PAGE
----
The cash fed market was slow to develop last week, and midweek futures movements likely had packers kicking themselves that they didn’t move faster.
“Let the fireworks begin!” announced Andrew Gottschalk of Hedgers Edge on Thursday morning. “The horse race is on to determine this week’s sales price for cattle.”
Asking prices started the week slightly elevated from the prior week’s sales of $148-150 live and $234-238 dressed. However, after a strong rally—again—in the futures markets, asking prices jumped up a few more dollars. By Thursday morning, cattle feeders were asking $153-154 live and $240-242 dressed.
“It is quite apparent that packers are going to have to pay up for cattle this week given the strength in the futures market, just how much more is yet to be seen,” noted Troy Vetterkind of Vetterkind Cattle Brokerage. He opined that the majority of the cash trade would likely be put off until Friday, despite the fact packers were buying for the reduced production week ahead of the 4th of July holiday weekend.
Last week was estimated to be a 610,000-618,000 head production week with this week challenged to reach 510,000 on account of the holiday. This decreased production estimate as well as continued hopeful domestic demand helped rally the futures, which in turn propped up asking prices. By Thursday afternoon, not even 4,000 head of cattle had been confirmed sold at $150 live and $236 dressed, but volumes were too low to establish the week’s trend.
Now… about that futures rally:
“Futures for feeders and fed cattle continue their march to higher levels despite being in an overbought condition,” Gottschalk pointed out Thursday, following the extensive rally seen Tuesday and continued with some restraint on Wednesday. Over the course of the week, the June contract for fed cattle gained $6.20 to settle Thursday at $153.75 while the August contract gained $6.42 at $152.75. Both Tuesday and Thursday saw triple-digit single-day gains and most of the contracts on the board were nearing $1 up on Wednesday. Over the course of the week, the June contract for fed cattle gained $6.20 to settle Thursday at $153.75 while the August contract gained $6.42 at $152.75. Both Tuesday and Thursday saw triple-digit single-day gains and most of the contracts on the board were nearing $1 up on Wednesday’s settle.
“Fed cattle futures have built significant premiums on the summer contracts after market participants severely underestimated the strength in the fed cattle market earlier in the spring,” commented Steve Meyer and Len Steiner of the CME Daily Livestock Report.
As always, analysts were speculating on the longevity of this already long overbought market’s continued rise, but for the near-term things appear to be optimistic. Domestic demand has weathered the continuing price storms impressively and export demand has remained a good source of value in the beef complex. But there is a test coming: What will demand look like after the fireworks fall dark?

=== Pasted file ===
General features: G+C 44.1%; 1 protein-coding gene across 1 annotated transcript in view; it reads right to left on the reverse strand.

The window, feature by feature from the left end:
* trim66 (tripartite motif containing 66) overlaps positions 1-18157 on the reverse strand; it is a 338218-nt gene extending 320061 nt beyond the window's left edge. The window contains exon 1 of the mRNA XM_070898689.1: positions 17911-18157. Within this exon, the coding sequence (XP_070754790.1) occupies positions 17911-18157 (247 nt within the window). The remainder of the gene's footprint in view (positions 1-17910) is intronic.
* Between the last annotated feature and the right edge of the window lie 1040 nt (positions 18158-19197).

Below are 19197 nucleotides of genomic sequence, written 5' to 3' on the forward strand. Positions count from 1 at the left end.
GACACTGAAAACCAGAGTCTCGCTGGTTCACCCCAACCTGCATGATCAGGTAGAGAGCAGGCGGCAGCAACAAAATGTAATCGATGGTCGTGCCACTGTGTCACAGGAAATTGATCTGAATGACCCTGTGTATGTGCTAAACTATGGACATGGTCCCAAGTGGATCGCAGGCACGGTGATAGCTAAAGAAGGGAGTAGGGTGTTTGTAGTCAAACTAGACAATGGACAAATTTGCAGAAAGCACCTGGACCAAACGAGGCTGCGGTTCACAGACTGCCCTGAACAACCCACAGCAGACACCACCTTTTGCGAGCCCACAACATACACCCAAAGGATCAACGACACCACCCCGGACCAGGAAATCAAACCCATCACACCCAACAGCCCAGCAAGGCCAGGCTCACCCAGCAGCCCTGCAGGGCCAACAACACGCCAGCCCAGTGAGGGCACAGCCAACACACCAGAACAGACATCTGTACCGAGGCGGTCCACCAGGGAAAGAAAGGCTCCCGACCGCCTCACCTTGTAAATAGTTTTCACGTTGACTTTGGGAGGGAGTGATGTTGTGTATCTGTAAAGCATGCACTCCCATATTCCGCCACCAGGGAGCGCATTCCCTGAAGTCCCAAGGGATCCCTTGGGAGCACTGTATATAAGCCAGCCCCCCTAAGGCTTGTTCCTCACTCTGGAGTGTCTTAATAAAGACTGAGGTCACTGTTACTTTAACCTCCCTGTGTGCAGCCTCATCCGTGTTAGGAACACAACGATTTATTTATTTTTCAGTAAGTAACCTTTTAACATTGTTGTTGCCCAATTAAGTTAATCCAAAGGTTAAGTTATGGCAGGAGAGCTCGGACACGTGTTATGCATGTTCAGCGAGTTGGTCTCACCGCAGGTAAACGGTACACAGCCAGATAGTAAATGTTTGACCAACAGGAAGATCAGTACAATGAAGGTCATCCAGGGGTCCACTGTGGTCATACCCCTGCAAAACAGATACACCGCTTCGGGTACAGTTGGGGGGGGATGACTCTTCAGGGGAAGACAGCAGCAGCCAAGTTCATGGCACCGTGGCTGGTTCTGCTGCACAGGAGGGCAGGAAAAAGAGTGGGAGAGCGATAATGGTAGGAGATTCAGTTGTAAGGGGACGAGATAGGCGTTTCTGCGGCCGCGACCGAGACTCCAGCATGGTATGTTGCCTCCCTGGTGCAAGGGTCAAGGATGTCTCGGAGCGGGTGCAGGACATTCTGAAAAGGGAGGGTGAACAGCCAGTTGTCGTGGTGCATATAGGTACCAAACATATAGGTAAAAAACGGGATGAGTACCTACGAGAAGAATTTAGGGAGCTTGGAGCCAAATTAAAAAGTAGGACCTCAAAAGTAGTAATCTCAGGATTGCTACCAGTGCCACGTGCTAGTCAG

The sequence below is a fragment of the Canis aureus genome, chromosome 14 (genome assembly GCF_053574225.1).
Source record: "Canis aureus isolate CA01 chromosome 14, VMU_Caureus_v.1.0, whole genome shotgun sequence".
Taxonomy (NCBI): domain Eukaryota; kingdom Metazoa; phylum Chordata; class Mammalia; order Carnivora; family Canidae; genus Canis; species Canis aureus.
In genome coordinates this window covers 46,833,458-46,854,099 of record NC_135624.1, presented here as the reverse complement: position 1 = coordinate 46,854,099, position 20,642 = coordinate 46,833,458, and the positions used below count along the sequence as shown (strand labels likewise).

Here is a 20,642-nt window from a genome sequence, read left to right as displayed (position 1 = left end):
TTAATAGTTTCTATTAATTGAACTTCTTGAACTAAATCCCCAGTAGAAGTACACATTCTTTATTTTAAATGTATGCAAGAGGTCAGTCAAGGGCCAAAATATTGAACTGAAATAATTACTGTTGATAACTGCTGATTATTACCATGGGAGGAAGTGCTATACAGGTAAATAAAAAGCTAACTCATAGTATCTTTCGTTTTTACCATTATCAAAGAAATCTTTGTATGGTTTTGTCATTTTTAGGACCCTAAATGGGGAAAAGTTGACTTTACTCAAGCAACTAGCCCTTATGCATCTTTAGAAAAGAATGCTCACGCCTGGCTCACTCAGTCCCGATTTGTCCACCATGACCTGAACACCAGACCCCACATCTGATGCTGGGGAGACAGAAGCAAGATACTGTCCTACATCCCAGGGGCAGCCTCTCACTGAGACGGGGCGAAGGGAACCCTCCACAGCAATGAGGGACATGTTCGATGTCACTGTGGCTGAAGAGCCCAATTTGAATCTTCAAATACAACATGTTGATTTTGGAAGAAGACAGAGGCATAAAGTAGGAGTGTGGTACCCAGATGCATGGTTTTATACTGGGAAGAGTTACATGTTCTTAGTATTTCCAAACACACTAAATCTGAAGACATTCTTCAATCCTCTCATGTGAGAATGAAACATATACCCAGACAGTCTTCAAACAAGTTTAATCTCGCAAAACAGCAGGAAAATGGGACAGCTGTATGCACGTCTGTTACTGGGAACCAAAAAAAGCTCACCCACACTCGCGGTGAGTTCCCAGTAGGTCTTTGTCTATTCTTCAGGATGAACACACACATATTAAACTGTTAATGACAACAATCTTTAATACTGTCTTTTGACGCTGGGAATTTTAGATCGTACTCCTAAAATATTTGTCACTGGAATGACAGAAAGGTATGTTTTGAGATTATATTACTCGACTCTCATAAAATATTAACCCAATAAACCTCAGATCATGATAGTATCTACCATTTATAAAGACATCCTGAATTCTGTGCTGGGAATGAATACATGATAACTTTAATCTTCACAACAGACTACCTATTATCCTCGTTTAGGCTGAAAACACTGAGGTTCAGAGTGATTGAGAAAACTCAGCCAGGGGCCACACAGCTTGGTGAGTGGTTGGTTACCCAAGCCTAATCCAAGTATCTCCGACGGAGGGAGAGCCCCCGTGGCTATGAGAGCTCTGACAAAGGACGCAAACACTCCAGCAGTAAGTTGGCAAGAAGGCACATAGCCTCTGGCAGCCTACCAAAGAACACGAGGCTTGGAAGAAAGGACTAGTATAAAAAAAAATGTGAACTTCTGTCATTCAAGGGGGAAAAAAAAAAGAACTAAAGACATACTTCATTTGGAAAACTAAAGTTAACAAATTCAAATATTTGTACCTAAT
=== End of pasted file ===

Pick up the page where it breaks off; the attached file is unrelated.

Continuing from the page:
“The main focus of market participants in the very short-term is how business develops going into the important 4th of July holiday weekend and also what kind of follow-through business retailers will enjoy after the holiday,” advised Meyer and Steiner.
Early in the week, Gottschalk commented on the impressive strength of domestic consumer demand in June.
“Second quarter retail beef demand increased approximately 4.8 percent. More importantly, quarter-to-quarter demand also improved. The latter did not occur without strong income gains by consumers. That said, the burden of proof is on the demand side as we approach the dog-days of summer.”
On this latter point he had a warning: “The summer target price for the beef cutout is being raised to $220 from $210 following the recent sharp advance.”
Whatever the cutout prices might be in the future, last week they were still very strong.
“Cash beef markets were higher again [Wednesday] with the market continuing its contra-seasonal rally and cutouts trading into new all-time historic highs,” reported Vetterkind. “Many are surprised by the strength of the beef market for this time of year, but packers continue to be well sold on beef inventory as exports remain strong, which leaves domestic buyers no alternative but to match packer offering prices.”
Over the course of the week, the Choice cutout gained $4.12 to close Thursday at $245.01. Select similarly gained $4.19 to close at $237.56. These gains don’t come without a cost, however. Gottschalk supplied more words of warning on this topic.
“Cutout values have attained a level which has eliminated retail beef margins given current retail beef prices. Beef features will be limited and/or retailers will advance prices to restore their margins post July 4th. This is not the best news ahead of the dog-days of summer. That said, any price correction should prove to be short-lived.”